Survey: Health plan premiums outpacing pay raises, inflation
MENLO PARK, Calif. — Annual premiums for employer-sponsored family health coverage reached $15,745 this year, up 4% from last year, with workers on average paying $4,316 toward the cost of their coverage, according to the Kaiser Family Foundation/Health Research and Educational Trust 2012 Employer Health Benefits Survey released Tuesday.
This year’s premium increase is moderate by historical standards, but outpaced the growth in workers’ wages (1.7%) and general inflation (2.3%). Since 2002, premiums have increased 97%, three times as fast as wages (33%) and inflation (28%).
“In terms of employee insurance costs, this year’s 4% increase qualifies as a good year, but it still takes a growing bite out of middle-class workers’ wages, which have been flat or falling in real terms,” stated Drew Altman, Kaiser president and CEO.
The 14th annual Kaiser/HRET survey of more than 2,000 small and large employers provides a detailed picture of trends in employer-sponsored health insurance costs and coverage. The survey reveals significant differences in the benefits and worker contributions toward family premiums between firms with many lower-wage workers (at least 35% of workers earn $24,000 or less a year) and firms with many higher-wage workers (at least 35% of their workers earn $55,000 or more a year).
Workers at lower-wage firms on average pay $1,000 more each year out of their paychecks for family coverage than workers at higher-wage firms ($4,977 and $3,968, respectively). This occurs even though the firms with many lower-wage workers on average pay less in total premiums for family coverage than firms with many higher-wage workers ($14,694 and $16,427, respectively).
In addition, workers at lower-wage firms are also more likely to face high deductibles than those at higher-wage firms. Specifically, 44% of covered workers at firms with many low-wage workers face an annual deductible of $1,000 or more, compared with 29% of those at firms with many high-wage workers. Across all employers, a third of covered workers (34%) face a deductible of that size, including 14% with deductibles of at least $2,000 annually.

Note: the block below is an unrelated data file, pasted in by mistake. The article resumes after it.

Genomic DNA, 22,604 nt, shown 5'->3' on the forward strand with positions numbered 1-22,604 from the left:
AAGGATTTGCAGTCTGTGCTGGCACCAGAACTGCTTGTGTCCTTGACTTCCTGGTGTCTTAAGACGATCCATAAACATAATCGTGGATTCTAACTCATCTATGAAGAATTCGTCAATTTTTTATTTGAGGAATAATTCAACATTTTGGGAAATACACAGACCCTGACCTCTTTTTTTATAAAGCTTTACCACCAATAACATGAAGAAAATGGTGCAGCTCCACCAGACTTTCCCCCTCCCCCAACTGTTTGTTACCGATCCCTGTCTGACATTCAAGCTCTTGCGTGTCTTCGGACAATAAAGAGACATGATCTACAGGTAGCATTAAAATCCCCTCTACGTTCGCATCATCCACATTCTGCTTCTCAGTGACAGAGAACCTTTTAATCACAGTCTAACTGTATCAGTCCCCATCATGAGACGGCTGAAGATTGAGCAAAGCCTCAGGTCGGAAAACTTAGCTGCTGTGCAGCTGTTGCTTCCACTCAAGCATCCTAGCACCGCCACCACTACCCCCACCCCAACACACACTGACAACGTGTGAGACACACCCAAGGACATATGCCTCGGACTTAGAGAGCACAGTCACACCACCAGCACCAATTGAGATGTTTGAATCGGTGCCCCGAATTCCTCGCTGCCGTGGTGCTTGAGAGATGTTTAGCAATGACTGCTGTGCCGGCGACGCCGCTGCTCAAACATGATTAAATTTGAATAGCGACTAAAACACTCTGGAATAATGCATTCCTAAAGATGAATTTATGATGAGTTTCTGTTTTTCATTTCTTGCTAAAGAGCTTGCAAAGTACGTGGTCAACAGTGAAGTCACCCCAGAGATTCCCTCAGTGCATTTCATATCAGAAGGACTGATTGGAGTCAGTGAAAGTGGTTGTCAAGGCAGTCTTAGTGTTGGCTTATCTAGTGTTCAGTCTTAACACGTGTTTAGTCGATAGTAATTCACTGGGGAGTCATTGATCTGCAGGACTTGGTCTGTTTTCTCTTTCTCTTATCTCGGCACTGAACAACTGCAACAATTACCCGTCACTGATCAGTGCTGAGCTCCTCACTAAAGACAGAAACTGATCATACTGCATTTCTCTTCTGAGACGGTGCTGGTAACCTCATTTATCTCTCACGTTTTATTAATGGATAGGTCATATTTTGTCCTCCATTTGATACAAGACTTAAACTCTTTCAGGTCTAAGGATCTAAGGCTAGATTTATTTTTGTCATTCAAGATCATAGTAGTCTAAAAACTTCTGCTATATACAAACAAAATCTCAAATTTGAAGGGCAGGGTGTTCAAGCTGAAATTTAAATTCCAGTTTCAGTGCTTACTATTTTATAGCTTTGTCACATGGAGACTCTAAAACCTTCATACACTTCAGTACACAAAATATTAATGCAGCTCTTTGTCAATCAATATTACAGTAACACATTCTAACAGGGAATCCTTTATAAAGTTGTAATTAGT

“This year’s survey suggest that working families at the low end of the wage scale face significant out of pocket costs for coverage,” stated study lead author Gary Claxton, a Kaiser VP and director of the Foundation’s Health Care Marketplace Project. “Firms with many lower-wage workers ask employees to pay more out of pocket than firms with many higher-wage workers even though the coverage itself tends to be less comprehensive.”
The survey estimated that 2.9 million young adults are currently covered by employer plans this year as a result of a provision in the 2010 Affordable Care Act that allows young adults up to the age of 26 years without employer coverage of their own to be covered as dependents on their parents’ plan. That’s up from the 2.3 million in the 2011 survey. Young adults historically have been more likely to be uninsured than any other age group.
The survey also found that 48% of covered workers are in “grandfathered” plans as defined under health reform, down from 56% last year. Grandfathered plans are exempted from some health-reform requirements, including covering preventive benefits with no cost sharing and having an external appeals process. To retain this status, employers must not make significant changes to their plans to reduce benefits or increase employee costs.
In addition to the survey conducted in the spring, employers were asked in August whether they had information about the change in premiums (or total cost for self-funded plans) for their current health plan with the largest enrollment. The average increase reported by employers who had received information for their current plan is 7%.
These early reports may not match what employers and workers ultimately end up paying next year, as firms can raise deductibles or otherwise change the health benefits and plans they offer to lower premiums. This year, for example, more than half (54%) of employers who offer health benefits reported that they had shopped around for new coverage. Of that group, significant shares switched carriers (18%) or changed the type of plans they offer (27%).